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Your Questions Answered: PERIPHERAL NEUROPATHY

B. Dyck, P. James. M.D.

doi: 10.1097/01.NNN.0000286033.74154.32
Department: Ask the Experts

Answers to your questions about neuropathy, trigeminal neuralgia, seizure meds and pregnancy, and migraine and heart disease.

P. James. B. Dyck, M.D., is co-director of the Peripheral Nerve Laboratory at the Mayo Clinic in Rochester, MN.

Q How can you tell if your neuropathy is getting worse? Is pain a reliable yardstick? My balance and speech continue to worsen, but I have no pain, just cramps.

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Figure. D

A Peripheral neuropathy results from damage to nerves, which can result in pain but doesn't always. In fact, some types of neuropathy are not painful. People also define pain differently. I define pain as anything that is uncomfortable, whereas someone else might consider that same sensation simply “discomfort.” Pain also fluctuates naturally; some days it will be worse, other days it will be better, and this doesn't necessarily mean your neuropathy has improved or gotten worse.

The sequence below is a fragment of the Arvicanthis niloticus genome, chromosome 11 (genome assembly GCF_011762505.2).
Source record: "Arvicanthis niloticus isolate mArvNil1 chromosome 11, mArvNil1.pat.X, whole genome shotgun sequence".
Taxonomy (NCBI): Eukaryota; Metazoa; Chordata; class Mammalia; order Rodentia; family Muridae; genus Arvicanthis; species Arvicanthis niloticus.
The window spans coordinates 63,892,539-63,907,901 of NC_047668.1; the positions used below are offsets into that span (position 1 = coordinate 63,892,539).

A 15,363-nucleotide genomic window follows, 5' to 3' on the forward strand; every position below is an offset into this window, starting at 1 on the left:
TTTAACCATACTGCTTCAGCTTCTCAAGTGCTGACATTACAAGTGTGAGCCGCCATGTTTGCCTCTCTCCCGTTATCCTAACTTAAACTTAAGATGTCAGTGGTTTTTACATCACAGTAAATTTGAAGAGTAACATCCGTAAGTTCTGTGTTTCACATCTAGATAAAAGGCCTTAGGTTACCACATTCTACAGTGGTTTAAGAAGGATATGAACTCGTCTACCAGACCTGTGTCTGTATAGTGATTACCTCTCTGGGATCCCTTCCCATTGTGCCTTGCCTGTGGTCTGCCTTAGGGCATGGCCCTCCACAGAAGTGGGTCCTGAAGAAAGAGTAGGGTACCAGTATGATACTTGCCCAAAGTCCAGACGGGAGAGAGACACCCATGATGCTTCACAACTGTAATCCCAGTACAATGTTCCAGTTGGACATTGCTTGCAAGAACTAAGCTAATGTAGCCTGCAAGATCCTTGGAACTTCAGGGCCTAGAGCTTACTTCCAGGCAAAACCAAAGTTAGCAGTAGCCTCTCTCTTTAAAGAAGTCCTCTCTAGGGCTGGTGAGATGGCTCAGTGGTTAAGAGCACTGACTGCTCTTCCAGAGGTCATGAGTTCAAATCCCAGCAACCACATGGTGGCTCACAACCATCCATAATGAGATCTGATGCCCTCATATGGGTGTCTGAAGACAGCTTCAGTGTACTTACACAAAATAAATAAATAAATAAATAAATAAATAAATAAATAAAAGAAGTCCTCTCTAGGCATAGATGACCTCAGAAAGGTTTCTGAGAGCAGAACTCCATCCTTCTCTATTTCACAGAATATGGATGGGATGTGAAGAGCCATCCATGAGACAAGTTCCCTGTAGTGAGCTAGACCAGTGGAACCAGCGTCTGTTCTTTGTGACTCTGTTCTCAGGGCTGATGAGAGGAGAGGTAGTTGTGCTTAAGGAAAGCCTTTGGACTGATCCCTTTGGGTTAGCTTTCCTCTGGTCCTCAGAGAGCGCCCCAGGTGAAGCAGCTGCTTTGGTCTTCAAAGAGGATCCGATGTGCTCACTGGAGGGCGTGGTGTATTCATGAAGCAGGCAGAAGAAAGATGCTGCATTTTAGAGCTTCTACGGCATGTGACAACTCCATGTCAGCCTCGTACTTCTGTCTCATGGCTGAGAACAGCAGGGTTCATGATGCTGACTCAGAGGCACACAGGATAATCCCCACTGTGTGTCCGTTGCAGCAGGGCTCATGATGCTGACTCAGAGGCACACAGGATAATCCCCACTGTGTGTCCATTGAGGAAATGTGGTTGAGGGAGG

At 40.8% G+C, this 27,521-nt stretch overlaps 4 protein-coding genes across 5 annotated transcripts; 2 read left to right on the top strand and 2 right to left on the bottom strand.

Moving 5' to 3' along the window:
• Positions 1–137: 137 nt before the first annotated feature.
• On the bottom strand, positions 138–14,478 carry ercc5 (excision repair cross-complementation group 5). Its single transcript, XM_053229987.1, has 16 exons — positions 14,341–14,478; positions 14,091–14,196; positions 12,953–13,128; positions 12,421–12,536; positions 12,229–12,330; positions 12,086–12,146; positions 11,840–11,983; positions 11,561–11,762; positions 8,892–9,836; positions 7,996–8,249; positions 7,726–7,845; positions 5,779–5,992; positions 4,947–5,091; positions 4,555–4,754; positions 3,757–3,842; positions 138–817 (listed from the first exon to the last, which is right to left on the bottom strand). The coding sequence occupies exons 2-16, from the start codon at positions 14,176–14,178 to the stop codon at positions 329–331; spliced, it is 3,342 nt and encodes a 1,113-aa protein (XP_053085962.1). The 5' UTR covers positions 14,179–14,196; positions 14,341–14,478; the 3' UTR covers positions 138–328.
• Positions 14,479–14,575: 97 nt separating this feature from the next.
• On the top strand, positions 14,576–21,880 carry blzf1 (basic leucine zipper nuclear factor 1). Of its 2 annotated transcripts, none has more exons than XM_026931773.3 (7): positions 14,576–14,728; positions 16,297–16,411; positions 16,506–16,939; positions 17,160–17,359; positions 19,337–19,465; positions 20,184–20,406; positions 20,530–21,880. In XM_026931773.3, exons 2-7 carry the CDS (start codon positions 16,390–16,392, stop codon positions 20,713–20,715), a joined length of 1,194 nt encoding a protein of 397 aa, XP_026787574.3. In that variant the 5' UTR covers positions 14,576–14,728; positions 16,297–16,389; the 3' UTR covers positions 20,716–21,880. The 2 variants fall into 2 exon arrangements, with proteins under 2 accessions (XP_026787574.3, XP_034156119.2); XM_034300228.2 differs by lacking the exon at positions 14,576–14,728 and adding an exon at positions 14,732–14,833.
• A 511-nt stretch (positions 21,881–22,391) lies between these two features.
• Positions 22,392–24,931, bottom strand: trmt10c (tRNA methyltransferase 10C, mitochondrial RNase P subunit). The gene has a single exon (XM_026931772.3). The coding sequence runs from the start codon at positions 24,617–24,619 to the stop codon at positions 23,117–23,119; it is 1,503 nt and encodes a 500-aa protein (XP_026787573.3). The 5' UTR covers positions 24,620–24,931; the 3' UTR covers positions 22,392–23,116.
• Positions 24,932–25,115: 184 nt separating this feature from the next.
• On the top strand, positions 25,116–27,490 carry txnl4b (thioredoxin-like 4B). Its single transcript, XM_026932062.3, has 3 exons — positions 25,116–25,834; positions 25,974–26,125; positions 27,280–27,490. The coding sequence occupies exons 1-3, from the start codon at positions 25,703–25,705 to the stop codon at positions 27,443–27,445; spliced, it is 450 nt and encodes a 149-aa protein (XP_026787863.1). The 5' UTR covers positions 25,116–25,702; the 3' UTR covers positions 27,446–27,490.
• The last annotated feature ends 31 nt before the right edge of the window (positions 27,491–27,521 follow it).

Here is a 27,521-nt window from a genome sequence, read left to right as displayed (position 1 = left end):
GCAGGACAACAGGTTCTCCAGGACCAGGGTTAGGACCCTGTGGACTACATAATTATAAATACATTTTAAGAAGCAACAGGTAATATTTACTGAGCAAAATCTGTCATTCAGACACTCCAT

In other words, just because the pain gets better, it doesn't mean your neuropathy has improved. In fact, sometimes a decrease in pain can mean your neuropathy is getting worse. Here's an example: It's not uncommon for people with peripheral neuropathy to have short-circuiting, backfiring neurons and axons that are ill and causing pain. Over time, those fibers may undergo degeneration and die, which means the neuropathy is worse because of the loss of more nerve fibers. This may cause increased numbness, but it usually causes the pain to get better. In this scenario, less pain means greater degeneration.

The most reliable symptom to measure whether you are getting better or worse is weakness. If your weakness is getting better, then your neuropathy is getting better. The second most reliable thing to follow is numbness. If you have increased numbness and loss of sensitivity, your neuropathy is probably getting worse.

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